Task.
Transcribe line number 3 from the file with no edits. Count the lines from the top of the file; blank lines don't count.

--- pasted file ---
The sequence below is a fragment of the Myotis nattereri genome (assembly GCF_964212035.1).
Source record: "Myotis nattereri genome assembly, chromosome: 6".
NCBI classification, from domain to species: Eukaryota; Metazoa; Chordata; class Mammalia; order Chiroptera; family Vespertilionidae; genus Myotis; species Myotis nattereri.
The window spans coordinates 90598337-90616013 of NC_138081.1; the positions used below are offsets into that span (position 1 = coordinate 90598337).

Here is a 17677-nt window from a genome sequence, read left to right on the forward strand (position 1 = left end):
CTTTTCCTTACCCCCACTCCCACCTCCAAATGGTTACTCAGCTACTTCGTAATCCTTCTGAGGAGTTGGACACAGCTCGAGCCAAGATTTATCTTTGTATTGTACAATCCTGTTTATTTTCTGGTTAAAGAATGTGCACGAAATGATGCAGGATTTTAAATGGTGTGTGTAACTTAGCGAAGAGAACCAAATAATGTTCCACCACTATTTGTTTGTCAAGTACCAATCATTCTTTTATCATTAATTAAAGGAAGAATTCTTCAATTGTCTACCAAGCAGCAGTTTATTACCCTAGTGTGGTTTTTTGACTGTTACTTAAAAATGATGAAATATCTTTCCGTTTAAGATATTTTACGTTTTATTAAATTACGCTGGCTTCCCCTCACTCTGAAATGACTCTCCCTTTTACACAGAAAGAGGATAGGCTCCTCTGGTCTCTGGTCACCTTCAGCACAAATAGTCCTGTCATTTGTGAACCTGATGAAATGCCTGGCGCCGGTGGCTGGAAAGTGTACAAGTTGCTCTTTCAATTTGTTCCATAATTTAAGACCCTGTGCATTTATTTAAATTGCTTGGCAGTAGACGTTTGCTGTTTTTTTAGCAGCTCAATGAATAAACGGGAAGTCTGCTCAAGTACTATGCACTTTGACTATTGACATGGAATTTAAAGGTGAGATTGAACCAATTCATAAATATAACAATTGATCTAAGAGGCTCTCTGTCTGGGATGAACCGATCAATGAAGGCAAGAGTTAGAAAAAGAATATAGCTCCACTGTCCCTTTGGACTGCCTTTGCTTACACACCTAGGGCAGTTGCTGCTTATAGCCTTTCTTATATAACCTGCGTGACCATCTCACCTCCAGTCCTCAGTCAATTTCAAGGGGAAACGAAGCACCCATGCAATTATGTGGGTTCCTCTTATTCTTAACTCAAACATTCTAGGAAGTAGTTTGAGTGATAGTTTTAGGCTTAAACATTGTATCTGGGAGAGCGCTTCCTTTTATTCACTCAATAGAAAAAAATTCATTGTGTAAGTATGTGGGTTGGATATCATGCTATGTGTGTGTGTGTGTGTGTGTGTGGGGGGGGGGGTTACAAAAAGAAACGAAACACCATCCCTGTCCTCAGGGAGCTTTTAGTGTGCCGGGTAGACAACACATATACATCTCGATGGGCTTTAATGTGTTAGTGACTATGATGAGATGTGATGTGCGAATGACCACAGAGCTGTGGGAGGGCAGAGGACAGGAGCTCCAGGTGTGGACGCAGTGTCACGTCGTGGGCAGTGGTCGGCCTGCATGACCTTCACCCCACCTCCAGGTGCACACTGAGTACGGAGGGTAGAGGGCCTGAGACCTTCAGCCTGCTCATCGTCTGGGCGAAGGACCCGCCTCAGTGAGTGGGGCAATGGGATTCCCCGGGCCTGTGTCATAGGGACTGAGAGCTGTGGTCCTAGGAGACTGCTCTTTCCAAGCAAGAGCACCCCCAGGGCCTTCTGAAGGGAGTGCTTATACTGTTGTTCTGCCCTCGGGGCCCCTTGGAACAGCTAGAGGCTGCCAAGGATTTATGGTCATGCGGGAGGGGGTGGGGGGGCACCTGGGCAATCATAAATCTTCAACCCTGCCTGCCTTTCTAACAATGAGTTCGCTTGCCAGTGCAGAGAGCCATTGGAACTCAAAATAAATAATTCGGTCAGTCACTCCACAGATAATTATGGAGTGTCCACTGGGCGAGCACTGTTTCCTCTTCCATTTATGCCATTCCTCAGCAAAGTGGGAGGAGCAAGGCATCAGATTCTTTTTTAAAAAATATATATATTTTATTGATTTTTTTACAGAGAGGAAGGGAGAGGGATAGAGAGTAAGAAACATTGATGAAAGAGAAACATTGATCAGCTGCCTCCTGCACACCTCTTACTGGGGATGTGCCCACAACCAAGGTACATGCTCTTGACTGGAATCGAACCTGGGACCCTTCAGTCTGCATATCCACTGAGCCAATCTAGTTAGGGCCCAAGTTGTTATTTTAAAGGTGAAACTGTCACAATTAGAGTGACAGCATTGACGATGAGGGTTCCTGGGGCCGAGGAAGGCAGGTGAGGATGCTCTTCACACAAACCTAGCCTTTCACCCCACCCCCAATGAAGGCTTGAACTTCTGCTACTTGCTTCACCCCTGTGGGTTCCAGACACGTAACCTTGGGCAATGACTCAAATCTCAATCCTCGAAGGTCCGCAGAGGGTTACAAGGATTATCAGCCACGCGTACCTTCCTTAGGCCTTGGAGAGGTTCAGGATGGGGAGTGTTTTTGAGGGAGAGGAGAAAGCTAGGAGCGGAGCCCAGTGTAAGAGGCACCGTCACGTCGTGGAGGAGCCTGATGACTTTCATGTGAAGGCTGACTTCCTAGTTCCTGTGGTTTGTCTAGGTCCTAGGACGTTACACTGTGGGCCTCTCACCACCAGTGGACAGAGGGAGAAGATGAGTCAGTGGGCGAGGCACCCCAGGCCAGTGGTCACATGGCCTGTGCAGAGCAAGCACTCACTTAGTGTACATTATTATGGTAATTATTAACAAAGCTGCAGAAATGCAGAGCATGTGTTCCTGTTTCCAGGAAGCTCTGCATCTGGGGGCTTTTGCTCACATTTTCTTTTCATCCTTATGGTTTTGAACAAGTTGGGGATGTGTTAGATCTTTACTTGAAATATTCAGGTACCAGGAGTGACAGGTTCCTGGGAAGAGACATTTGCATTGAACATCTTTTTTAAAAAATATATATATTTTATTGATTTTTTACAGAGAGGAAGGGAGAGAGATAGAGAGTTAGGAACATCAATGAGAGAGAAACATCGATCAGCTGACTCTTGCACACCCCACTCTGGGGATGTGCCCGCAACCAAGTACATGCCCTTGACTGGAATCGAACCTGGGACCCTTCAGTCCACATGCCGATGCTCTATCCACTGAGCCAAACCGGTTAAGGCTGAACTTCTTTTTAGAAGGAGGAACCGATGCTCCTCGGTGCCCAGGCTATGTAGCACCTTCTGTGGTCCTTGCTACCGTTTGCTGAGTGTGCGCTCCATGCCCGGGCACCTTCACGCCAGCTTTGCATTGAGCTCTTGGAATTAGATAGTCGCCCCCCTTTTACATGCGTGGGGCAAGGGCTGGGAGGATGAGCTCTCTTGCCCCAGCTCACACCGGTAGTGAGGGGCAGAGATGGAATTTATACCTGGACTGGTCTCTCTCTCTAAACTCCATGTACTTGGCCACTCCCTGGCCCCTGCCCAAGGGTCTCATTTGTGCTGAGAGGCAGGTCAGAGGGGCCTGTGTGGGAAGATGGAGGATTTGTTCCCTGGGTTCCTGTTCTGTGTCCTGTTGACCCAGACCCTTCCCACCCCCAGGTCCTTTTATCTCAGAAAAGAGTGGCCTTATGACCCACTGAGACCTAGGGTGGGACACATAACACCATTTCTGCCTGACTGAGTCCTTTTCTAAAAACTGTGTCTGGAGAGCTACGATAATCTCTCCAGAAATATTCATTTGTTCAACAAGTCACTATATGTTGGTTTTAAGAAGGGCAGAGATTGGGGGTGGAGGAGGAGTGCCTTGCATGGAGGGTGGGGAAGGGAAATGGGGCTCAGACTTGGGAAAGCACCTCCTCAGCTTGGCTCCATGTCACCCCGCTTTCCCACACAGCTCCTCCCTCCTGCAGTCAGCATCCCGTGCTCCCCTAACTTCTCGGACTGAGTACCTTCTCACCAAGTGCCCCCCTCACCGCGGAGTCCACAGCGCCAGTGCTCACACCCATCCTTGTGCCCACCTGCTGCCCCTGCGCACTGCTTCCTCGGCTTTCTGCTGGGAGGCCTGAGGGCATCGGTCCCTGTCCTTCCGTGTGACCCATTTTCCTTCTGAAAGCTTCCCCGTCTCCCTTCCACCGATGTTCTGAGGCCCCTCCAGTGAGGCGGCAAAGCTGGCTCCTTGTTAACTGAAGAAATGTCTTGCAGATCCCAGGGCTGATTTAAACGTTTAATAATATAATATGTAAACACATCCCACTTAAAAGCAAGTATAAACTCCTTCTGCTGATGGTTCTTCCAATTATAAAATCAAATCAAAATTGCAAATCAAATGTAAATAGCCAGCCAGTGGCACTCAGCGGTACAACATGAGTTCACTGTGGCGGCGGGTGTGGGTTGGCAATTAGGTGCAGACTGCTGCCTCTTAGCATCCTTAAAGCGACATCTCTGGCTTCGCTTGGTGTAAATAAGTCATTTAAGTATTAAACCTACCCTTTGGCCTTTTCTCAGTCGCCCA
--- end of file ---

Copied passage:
NCBI classification, from domain to species: Eukaryota; Metazoa; Chordata; class Mammalia; order Chiroptera; family Vespertilionidae; genus Myotis; species Myotis nattereri.